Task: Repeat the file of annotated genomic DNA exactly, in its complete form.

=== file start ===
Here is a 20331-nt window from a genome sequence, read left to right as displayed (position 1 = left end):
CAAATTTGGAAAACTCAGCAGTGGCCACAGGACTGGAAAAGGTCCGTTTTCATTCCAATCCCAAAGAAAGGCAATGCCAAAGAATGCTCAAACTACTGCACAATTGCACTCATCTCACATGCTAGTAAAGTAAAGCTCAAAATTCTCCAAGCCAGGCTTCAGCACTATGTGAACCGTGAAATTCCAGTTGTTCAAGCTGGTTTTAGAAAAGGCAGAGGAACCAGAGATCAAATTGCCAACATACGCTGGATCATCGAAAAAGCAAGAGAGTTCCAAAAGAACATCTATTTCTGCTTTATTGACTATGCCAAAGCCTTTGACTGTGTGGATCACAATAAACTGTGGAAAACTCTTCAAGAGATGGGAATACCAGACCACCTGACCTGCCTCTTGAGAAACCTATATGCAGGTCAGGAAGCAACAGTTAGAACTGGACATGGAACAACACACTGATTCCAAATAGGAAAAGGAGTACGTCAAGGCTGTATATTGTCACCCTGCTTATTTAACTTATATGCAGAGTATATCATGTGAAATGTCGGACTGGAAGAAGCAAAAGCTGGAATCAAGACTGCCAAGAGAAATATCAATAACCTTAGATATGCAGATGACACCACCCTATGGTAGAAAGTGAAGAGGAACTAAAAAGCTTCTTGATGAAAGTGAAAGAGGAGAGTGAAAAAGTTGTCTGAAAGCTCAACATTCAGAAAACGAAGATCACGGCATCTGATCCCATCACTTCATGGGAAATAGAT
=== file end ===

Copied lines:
Here is a 20331-nt window from a genome sequence, read left to right as displayed (position 1 = left end):
CAAATTTGGAAAACTCAGCAGTGGCCACAGGACTGGAAAAGGTCCGTTTTCATTCCAATCCCAAAGAAAGGCAATGCCAAAGAATGCTCAAACTACTGCACAATTGCACTCATCTCACATGCTAGTAAAGTAAAGCTCAAAATTCTCCAAGCCAGGCTTCAGCACTATGTGAACCGTGAAATTCCAGTTGTTCAAGCTGGTTTTAGAAAAGGCAGAGGAACCAGAGATCAAATTGCCAACATACGCTGGATCATCGAAAAAGCAAGAGAGTTCCAAAAGAACATCTATTTCTGCTTTATTGACTATGCCAAAGCCTTTGACTGTGTGGATCACAATAAACTGTGGAAAACTCTTCAAGAGATGGGAATACCAGACCACCTGACCTGCCTCTTGAGAAACCTATATGCAGGTCAGGAAGCAACAGTTAGAACTGGACATGGAACAACACACTGATTCCAAATAGGAAAAGGAGTACGTCAAGGCTGTATATTGTCACCCTGCTTATTTAACTTATATGCAGAGTATATCATGTGAAATGTCGGACTGGAAGAAGCAAAAGCTGGAATCAAGACTGCCAAGAGAAATATCAATAACCTTAGATATGCAGATGACACCACCCTATGGTAGAAAGTGAAGAGGAACTAAAAAGCTTCTTGATGAAAGTGAAAGAGGAGAGTGAAAAAGTTGTCTGAAAGCTCAACATTCAGAAAACGAAGATCACGGCATCTGATCCCATCACTTCATGGGAAATAGAT